Verse three, "knowing that the proving of your faith worketh patience, and let patience have its perfect work, that ye may be perfect and entire, lacking in nothing."  The King James Version says diver's trials, and some of the newer versions read various trials, and that is what it is talking about, the trials that come to test a person.  And when these trials come, what is going to happen?  There are two things that can happen.  What are they, when real trials come?  STUDENT:  If we give in to them ‑‑ BROTHER TURNER:  If we give in to them, then what?  A person becomes weaker, right?  If he stands the test, what?  He becomes stronger, and that is what James is talking about.  He is saying endure the test so that you will be a stronger person.  "Knowing that the proving of your faith worketh patience."  Now, patience in the New Testament is quite different from what many people think about in regard to patience.  Patience in the New Testament is referring to what?  There are three words that give the meaning of what patience is as given in the New Testament:  endurance, perseverance, and steadfastness.  Either one of those words would give us a clearer understanding than the word patience as given in  the King James and the American Standard Version. However, the American Standard Version has a footnote in which says, or trials.  The New American Standard Version reads,  “Knowing that the testing of your faith produces endurance.”  Think of how Paul was under so many trials, but he endured them.  He was steadfast, he persevered (II Corinthians 11:23-33; II Timothy 4:6-8). 


Verse five, "But if any of you lacketh wisdom, let him ask of God, who giveth to all men liberally, and upbraideth not; and it shall be given him."  So James affirms that God can and will give us wisdom if we ask him, and this reads, "And upbraideth not."  The New Revised Version, "Without reproach."  In other words, God is not going to reproach us or upbraid us for asking for wisdom.  He is pleased when we ask him for wisdom, but he emphasized how that if we ask him for wisdom, if we want to receive it, we better ask in faith nothing doubting.  What are the two primary ways that we can receive wisdom then?  Verse five tells us one way, that we can receive wisdom by asking God for wisdom. Now, this verse is speaking primarily about spiritual wisdom.  In chapter three he discusses that wisdom that belongs to the world and the wisdom from above.  In James three and verse seventeen, "But the wisdom that is from above is first pure, then peaceable, gentle, and easy to be entreated, full of mercy and good fruits, without variance, and without hypocrisy." Another way that we gain wisdom is by studying the word of the Lord, right?  The word of the Lord instructs in the way of true wisdom.  So the two primary ways to receive wisdom are by studying and obeying all of the instruction the Lord has given us in the New Testament and by asking God for wisdom.


Verse six, "But let him ask in faith, nothing doubting. For he that doubteth is like the surge of the sea driven by the wind and tossed.  Let not that man think that he shall receive any thing of the Lord; a double minded man is unstable in all of his ways."  Chapter four shows that there were those among these Jewish Christians who were double minded.  James chapter four and verse eight, "Draw nigh to God, and he will draw nigh to you.  Cleanse your hands, ye sinners; and purify your hearts, ye double minded.  Be afflicted, and mourn, and weep:  Let your laughter be turned to mourning, and your joy to heaviness.  Humble yourselves in the sight of the Lord, and he shall exalt you."  There were those that were double minded.  Jesus talked about the same thing in the Sermon on the Mount when he said, “no man can serve two masters for he will either love the one and hate the other, or else he will hold the one and despise the other.  Ye cannot serve God and mammon,” So a double minded person wants to hold on to the Lord with one hand and the devil with the other, and he is unstable in all his ways, as James put it.  It won't do him any good to ask, as long as he's in that condition, he needs to repent and ask God in faith Verse seven, "For let not that man think that he shall receive any thing of the Lord.  A double minded man is unstable in all his ways.”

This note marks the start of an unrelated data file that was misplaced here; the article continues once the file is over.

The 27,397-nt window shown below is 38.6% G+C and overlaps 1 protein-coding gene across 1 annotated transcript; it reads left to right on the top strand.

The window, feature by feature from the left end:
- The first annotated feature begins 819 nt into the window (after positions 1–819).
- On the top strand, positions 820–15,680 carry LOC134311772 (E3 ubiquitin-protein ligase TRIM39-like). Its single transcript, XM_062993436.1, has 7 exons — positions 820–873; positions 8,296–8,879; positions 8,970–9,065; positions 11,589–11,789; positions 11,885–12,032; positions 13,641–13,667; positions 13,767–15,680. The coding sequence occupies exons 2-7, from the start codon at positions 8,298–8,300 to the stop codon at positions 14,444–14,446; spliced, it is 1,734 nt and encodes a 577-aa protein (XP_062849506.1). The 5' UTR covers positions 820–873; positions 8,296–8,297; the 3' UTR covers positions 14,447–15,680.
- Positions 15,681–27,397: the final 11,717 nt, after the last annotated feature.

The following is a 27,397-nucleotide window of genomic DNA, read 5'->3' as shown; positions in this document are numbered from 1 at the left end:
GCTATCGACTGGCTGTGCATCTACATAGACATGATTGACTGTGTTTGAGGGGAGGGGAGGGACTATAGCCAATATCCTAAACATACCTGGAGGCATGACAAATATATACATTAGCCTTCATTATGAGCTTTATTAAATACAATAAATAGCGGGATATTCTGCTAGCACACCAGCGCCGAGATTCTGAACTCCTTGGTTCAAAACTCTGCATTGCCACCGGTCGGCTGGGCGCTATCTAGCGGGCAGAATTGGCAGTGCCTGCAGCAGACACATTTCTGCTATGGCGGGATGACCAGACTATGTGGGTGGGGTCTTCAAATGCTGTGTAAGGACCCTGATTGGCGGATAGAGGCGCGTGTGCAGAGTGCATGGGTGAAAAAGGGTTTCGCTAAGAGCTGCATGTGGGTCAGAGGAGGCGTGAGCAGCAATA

Verse nine, “But let the brother of low degree glory in his high state."  Why?  He is a child of God!  He could not be any richer.  A person cannot be any richer than to just be a faithful child of God (Romans 8:16-17).  "And the rich, in that he is made low:  Because as the flower of the grass he shall pass away.  For the sun arises with the scorching wind, and withereth the grass, and the flower thereof falleth, and the grace of the fashion of it perisheth:  So also shall the rich man fade away in his goings." There is no security in material riches, and the rich man that obeys the gospel and understands the situation, he is going to have a different attitude entirely on life.  Paul told Timothy to tell the rich in this world when he was at Ephesus, "Charge them that are rich in this world, that they be not highminded, nor trust in uncertain riches, but in the living God, who giveth us richly all things to enjoy; that they do good, ready to distribute, willing to communicate; laying up for themselves a good foundation against the time to come (I Timothy 6:17-19)."  So Timothy was to instruct the rich at Ephesus to take their riches, and us to bless others that they do good, ready to distribute to the needs of others and communicate.  The word share is used instead of communicate in several of the newer translations.